When the report was done and domain name issue resolved I got myself the chance to hand out my pasalubongs to a few folks in Hong Kong from my recent visit to Davao City. We hung around chatting and socializing for the most part, eating our fill of the various snacks in their houses.
Chigou, literally "red dog", is an epithet of "the God of Blazing Wrath" Chinese: I remember dressing myself up my newly bought clothes for that one special occasion, and all of my family members were similarly dressed to impress as well. It is a traditional practice to light fireworks, burn bamboo sticks and firecrackers and to make as much of a din as possible to chase off the evil spirits as encapsulated by nian of which the term Guo Nian was derived.
The coolest thing about travelling solo is how flexible you can be in your plans.
You could tell these people did this every day because it was done in such an orderly fashion. Yeah, I have no idea either… The Trip What: I was incredibly sad to have to leave, but leave I had to, and headed back to Langkawi for one night before flying to Singapore.
Fourth day[ edit ] In those communities that celebrate Chinese New Year for 15 days, the fourth day is when corporate "spring dinners" kick off and business returns to normal. Upon landing in Singapore my 13th country! I ducked into the many alleyways off Yaowarat Road and wandered along rows of local shops in Talat Mai market selling cooking herbs and roots, whole barbecued ducks and incense sticks.
We hung around chatting and socializing for the most part, eating our fill of the various snacks in their houses. Elaborate Lion Dance headgear Lanterns above Yaowarat Road Even though some traffic was being allowed through today, it was still possible to walk along the multitude of stalls flanking the sides of the road.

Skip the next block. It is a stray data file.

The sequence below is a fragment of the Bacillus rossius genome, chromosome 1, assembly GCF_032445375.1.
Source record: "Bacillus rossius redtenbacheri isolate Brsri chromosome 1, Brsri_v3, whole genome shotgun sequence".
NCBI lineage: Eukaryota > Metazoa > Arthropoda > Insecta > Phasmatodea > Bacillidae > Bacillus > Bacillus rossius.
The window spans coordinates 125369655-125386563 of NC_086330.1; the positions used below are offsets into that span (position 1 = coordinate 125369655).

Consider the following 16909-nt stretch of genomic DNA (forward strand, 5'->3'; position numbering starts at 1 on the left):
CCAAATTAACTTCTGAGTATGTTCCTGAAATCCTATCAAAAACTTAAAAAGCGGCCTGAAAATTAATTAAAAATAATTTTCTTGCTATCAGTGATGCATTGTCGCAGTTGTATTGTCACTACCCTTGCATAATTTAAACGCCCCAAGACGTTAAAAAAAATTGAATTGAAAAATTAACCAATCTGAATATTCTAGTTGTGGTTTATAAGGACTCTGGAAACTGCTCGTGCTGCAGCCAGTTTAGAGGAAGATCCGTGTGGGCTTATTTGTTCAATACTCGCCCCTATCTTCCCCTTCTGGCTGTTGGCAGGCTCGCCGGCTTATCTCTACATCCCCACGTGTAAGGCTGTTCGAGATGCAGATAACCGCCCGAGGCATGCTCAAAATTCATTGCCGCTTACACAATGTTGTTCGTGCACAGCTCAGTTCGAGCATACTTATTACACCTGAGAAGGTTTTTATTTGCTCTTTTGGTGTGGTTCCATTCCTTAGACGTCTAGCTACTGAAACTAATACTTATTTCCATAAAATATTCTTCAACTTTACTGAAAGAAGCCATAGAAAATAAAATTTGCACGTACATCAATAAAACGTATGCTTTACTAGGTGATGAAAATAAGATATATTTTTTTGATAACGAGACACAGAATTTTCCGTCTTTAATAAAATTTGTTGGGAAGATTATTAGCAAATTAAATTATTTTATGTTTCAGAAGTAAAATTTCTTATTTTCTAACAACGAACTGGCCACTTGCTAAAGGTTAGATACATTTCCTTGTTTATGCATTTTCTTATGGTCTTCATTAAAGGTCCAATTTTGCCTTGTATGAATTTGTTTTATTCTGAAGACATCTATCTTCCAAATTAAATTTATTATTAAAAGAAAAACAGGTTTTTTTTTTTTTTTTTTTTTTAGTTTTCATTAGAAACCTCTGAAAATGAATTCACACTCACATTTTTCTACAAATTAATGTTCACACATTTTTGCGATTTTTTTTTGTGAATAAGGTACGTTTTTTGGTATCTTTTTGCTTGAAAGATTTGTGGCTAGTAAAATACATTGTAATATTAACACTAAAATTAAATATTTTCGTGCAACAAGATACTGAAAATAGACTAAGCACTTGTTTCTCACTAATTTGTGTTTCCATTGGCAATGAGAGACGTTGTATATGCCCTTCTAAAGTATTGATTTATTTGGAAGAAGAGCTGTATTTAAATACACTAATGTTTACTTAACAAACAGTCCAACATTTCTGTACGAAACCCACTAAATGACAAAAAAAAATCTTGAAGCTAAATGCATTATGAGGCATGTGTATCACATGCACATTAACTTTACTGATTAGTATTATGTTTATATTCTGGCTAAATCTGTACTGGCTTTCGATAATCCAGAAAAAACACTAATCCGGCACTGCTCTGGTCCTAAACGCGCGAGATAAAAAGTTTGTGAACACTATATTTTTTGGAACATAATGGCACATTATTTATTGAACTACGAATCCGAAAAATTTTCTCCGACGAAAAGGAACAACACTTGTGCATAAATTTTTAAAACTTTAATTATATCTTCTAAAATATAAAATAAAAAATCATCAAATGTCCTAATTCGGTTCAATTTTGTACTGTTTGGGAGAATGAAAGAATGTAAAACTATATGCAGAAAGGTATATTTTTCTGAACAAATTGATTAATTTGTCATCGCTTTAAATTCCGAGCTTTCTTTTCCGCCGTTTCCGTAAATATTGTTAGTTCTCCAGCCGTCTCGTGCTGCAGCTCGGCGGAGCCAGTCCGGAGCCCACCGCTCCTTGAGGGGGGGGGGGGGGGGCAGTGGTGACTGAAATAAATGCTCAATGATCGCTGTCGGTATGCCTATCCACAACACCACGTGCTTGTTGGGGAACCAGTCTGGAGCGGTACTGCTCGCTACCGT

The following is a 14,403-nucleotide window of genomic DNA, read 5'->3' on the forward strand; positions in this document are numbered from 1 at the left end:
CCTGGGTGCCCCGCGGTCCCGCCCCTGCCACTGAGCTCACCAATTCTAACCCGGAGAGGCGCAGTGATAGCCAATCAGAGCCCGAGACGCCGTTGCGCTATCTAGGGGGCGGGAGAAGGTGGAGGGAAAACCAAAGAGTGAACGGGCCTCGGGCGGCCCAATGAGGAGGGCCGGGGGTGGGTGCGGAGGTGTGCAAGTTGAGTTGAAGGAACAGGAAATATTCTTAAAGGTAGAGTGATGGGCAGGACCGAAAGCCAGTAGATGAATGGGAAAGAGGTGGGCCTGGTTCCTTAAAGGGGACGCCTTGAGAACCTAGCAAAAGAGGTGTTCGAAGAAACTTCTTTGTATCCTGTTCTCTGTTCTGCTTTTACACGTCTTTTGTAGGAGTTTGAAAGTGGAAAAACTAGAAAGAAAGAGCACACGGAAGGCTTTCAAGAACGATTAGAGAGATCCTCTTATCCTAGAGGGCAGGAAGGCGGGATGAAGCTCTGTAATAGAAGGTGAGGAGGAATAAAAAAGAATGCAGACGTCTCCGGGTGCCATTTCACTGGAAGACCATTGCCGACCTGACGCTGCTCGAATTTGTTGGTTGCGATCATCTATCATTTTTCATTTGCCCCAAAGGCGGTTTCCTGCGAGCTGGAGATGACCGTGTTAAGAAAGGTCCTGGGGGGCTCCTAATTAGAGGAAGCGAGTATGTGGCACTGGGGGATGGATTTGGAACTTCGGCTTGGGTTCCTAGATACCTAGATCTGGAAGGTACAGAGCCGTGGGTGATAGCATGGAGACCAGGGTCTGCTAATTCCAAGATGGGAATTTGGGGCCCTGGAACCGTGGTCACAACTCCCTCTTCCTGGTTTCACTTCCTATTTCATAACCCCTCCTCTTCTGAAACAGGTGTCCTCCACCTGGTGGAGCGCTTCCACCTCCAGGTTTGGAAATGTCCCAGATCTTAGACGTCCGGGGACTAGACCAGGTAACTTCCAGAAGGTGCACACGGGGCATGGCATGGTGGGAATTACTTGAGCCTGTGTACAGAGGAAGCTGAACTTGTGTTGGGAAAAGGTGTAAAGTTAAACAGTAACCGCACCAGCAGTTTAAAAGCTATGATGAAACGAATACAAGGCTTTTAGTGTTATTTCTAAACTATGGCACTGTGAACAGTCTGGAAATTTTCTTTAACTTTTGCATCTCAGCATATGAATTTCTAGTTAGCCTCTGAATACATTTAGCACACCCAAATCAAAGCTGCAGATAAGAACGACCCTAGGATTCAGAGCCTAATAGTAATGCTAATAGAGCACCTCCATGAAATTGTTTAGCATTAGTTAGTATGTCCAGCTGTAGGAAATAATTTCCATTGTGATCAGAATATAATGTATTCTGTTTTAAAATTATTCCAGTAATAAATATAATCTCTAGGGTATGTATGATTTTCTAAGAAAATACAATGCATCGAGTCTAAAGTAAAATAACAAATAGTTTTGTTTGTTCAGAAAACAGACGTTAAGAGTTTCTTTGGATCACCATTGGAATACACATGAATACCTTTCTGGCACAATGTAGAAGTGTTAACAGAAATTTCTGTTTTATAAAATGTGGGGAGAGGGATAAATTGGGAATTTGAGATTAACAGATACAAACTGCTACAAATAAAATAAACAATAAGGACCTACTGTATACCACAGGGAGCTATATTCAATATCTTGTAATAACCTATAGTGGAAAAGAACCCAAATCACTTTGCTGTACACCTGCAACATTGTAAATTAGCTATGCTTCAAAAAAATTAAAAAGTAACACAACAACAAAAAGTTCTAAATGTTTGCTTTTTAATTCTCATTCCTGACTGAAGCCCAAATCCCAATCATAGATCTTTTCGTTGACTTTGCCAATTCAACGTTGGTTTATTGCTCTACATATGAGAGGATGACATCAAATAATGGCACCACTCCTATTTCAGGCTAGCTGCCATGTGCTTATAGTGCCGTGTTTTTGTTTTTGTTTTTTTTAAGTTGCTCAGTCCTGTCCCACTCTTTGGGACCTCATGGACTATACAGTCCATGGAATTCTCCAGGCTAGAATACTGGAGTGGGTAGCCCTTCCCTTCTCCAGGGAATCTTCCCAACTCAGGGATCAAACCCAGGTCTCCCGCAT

A few friends planned a trip to Thailand and, in a particularly spontaneous moment, I booked a ticket. Just like the rest of the area, the shrine was adorned with lanterns and colourful decorations.
I ambled from stand to stand, checking out the mouth-watering street food, fresh produce and Chinese New Year-themed gifts and souvenirs.
The second day of the Chinese New Year, known as "beginning of the year" simplified Chinese: On this day, it is considered bad luck to use the broom, as good fortune is not to be "swept away" symbolically. Influenced by the flourished cultures, foods from different places look and taste totally different.A Chinese New Year is on my bucket list so I read this post with great interest!
I will be in Thailand for Songran and had to google when new year is in (it’s 28 January) hmmm, may see what I can do 🙂 I love the colourful photos, storytelling behind the Golden Buddha and the food!!! How I Spent My New Years Day.
breezy night on New Years Eve. Many people would be with their close friends celebrating the New agronumericus.coms sipping pretty glasses of lavish champagne, anxious as they anticipate for the clock to hit midnight. Feb 04, · Watch video · Chinese New Year is the most important holiday in China.
InChinese New Year begins on February 16 and marks the beginning of the Year of the Dog. Tied to the Chinese lunar calendar, the. Mar 09, · How I spent my Chinese New Year.
Posted on March 9, by samanthaelsewhere. Why hello there! I’ve actually been trying to write this blog post for a few days now, but with the constant VPN/internet issues I’ve got going on, it’s a little difficult to get the internet to work for long enough to sit down and write a blog post.
The Chinese New Year is a special holiday to me (plus a billion other people!!) and every year I’ve found a different and fun way to celebrate it.
This year was the first time I wasn’t with my immediate family, as my brother was in Australia and parents in Malaysia.
My Chinese husband, John, and I dressed in auspicious red silk to host our university’s Chinese New Year celebration. We had more than 12 programs to entertain the audience that evening.Download